Word of the Week Rookery: A fancy word for a group of penguins.
Who is a penguin’s favorite family member? Aunt Arctica
I’ve been on a roll with my jokes lately, but now I’ll get right to it. January 20th is Penguin Awareness Day! It’s basically an excuse to celebrate what I believe to be the cutest type of bird out there.
The word penguin comes from the Welsh word gywn, meaning “whitehead”. Did you notice that this week's pronunciation and word origin were missing? Well. . .I felt the word was pretty straightforward, and I could not find the origin for rookery. I'm stumped! Let me know if any of you find out where it comes from.
I have so many fun facts to share with you about penguins. Let’s dive right in! Get it. . .?
- A group of penguins in the water is called a raft BUT a group of penguins on land is called a waddle.
- Their tuxedo pattern isn’t just for cuteness. It’s actually a clever type of camouflage called countershading.
- Penguins huddle together to retain warmth and protect themselves from predators.
- They cool off just like dogs! They pant. They also ruffle their plumages (fancy for feathers) and keep their wings away from their body to cool off.
- The larger the penguin is, the colder its environment. Smaller penguins live in warmer climates.
- Penguins eat fish and other sea life. They even drink saltwater! Yuck! But they have a special gland behind their eyes that filters the saltwater out of their bloodstream. Neat!
- NO penguins live in the North Pole. They are found in New Zealand, Australia, Chile, Argentina, and South Africa.
- There are 17 different species.
- Even though they don’t have visible ears, they have excellent hearing!
Sooo. . .what did I have in mind for this week’s project? It’s been a few weeks since I’ve been in the kitchen, so I thought we should celebrate this creature by making “Party Penguins”. What is a “Party Penguin?” It’s a penguin made from three simple ingredients! Olives, cream cheese, and carrots! Here’s how it’s done!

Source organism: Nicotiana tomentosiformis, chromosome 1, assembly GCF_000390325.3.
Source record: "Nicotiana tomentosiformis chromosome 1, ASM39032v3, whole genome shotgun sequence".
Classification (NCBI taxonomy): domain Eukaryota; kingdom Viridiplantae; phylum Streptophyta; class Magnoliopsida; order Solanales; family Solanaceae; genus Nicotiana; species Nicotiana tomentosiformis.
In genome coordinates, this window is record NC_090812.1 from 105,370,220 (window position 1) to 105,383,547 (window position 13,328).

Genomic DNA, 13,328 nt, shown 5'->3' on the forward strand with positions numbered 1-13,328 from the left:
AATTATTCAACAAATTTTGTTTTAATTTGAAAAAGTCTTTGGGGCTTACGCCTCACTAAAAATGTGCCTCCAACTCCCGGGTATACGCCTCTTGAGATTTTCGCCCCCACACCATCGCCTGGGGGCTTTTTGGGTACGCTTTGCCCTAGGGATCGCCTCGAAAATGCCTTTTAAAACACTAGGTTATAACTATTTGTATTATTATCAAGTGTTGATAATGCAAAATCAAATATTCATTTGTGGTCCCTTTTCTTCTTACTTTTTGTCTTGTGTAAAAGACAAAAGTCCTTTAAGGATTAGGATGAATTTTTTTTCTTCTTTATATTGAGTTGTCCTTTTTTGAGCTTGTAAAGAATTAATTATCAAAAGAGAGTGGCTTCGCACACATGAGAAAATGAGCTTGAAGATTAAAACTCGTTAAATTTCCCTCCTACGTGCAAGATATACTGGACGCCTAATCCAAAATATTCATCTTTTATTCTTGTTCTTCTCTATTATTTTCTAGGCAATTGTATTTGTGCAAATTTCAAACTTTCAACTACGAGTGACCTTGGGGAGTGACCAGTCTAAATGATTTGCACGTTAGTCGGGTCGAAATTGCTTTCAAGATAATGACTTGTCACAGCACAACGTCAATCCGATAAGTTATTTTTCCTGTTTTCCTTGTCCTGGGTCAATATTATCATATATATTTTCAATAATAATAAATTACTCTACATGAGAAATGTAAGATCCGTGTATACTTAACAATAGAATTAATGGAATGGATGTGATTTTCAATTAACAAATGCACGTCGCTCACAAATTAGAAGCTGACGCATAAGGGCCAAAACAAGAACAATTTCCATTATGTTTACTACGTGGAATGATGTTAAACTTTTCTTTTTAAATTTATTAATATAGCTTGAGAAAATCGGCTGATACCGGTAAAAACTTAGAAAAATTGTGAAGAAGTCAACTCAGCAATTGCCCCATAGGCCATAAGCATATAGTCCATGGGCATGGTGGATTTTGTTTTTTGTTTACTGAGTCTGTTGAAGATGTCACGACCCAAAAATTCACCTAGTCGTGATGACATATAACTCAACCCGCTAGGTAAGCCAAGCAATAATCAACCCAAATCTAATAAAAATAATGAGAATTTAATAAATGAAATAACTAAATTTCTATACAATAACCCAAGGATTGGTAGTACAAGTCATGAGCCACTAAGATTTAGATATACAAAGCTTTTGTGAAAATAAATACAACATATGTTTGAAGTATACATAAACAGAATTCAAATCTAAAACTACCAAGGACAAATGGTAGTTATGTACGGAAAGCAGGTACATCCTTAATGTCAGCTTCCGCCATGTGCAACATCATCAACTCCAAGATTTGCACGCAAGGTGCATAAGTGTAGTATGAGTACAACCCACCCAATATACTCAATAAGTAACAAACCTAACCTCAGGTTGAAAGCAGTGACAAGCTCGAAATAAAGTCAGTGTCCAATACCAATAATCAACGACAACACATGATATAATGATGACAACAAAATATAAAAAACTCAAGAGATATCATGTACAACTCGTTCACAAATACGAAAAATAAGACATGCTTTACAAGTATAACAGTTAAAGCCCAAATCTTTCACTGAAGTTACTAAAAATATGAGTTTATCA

Ingredients: Jumbo black olives Small black olives Cream cheese Carrots Toothpick
Directions: 1. Cut a slit through one side of your jumbo olive, and fill this olive with cream cheese. You want to use enough that the cream cheese stretches the olive open to show the white. . .this is the penguin’s belly! 2. Slice your carrot so that you have small, 1/8-1/4” circles. 3. Lay the carrot slice flat and cut a small triangle out of it. The opening will look like the penguin’s feet, and the sliver/triangle will be used for his nose. 4. Make a tiny slit in the small olive and push the triangle piece into the slit to make the beak. 5. Voila! Connect them! Using your toothpick, skewer the small olive, then jumbo olive, then feet. You’ve made your self an adorable and delicious penguin!
Each penguin will have it's own unique look and characteristics, just like the real ones!
Enjoy and until next time!